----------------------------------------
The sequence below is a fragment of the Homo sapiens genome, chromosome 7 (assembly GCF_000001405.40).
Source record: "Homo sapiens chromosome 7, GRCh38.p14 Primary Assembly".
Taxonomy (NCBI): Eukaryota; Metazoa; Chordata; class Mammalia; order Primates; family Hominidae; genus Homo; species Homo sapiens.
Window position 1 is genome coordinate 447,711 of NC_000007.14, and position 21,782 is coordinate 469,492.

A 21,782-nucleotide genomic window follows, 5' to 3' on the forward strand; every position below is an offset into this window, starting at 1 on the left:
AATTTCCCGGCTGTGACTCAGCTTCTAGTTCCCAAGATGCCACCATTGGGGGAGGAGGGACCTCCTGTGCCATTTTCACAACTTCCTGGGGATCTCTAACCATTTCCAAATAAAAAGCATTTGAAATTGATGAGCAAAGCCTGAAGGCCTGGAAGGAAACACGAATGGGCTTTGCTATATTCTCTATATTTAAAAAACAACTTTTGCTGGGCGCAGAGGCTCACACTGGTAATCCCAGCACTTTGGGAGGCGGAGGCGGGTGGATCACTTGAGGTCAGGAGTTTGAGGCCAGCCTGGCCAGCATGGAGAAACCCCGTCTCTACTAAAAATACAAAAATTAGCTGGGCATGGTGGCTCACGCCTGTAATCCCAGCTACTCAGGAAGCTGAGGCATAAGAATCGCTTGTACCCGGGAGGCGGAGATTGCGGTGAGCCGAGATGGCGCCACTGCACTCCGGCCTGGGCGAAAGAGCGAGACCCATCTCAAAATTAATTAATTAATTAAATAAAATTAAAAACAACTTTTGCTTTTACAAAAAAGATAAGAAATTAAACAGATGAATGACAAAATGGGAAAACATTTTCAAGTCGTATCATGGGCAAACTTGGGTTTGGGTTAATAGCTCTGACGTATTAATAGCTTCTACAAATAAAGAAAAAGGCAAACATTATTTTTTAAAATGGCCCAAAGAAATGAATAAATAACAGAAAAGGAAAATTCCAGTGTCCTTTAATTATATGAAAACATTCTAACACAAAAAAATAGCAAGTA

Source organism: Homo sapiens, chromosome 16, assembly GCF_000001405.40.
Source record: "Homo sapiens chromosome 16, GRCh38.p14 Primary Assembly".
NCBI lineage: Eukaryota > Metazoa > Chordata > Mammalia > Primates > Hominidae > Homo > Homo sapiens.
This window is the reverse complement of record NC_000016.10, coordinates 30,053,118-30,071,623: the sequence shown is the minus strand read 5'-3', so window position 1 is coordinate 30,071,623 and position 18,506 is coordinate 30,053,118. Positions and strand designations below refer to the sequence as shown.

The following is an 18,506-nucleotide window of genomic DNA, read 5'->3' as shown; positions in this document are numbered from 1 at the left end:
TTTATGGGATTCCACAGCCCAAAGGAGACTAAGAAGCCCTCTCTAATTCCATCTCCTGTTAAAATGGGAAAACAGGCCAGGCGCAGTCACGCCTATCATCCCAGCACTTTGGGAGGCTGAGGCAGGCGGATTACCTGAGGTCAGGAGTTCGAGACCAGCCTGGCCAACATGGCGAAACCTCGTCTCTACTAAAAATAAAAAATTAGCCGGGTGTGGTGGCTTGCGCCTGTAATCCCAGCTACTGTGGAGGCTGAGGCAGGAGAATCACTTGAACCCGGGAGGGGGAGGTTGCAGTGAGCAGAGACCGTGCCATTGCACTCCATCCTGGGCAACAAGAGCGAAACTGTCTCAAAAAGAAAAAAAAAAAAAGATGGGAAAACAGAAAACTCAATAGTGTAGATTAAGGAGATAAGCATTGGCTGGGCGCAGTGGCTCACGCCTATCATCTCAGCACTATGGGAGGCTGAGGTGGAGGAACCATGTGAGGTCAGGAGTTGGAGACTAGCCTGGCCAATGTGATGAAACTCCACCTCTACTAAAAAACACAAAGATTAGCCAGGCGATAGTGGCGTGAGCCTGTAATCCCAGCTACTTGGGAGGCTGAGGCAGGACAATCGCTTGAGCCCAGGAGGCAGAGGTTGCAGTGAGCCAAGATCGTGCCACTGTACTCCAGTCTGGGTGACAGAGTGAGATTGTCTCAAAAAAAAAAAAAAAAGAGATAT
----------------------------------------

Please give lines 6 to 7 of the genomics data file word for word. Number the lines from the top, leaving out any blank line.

AATTTCCCGGCTGTGACTCAGCTTCTAGTTCCCAAGATGCCACCATTGGGGGAGGAGGGACCTCCTGTGCCATTTTCACAACTTCCTGGGGATCTCTAACCATTTCCAAATAAAAAGCATTTGAAATTGATGAGCAAAGCCTGAAGGCCTGGAAGGAAACACGAATGGGCTTTGCTATATTCTCTATATTTAAAAAACAACTTTTGCTGGGCGCAGAGGCTCACACTGGTAATCCCAGCACTTTGGGAGGCGGAGGCGGGTGGATCACTTGAGGTCAGGAGTTTGAGGCCAGCCTGGCCAGCATGGAGAAACCCCGTCTCTACTAAAAATACAAAAATTAGCTGGGCATGGTGGCTCACGCCTGTAATCCCAGCTACTCAGGAAGCTGAGGCATAAGAATCGCTTGTACCCGGGAGGCGGAGATTGCGGTGAGCCGAGATGGCGCCACTGCACTCCGGCCTGGGCGAAAGAGCGAGACCCATCTCAAAATTAATTAATTAATTAAATAAAATTAAAAACAACTTTTGCTTTTACAAAAAAGATAAGAAATTAAACAGATGAATGACAAAATGGGAAAACATTTTCAAGTCGTATCATGGGCAAACTTGGGTTTGGGTTAATAGCTCTGACGTATTAATAGCTTCTACAAATAAAGAAAAAGGCAAACATTATTTTTTAAAATGGCCCAAAGAAATGAATAAATAACAGAAAAGGAAAATTCCAGTGTCCTTTAATTATATGAAAACATTCTAACACAAAAAAATAGCAAGTA

Source organism: Homo sapiens, chromosome 16, assembly GCF_000001405.40.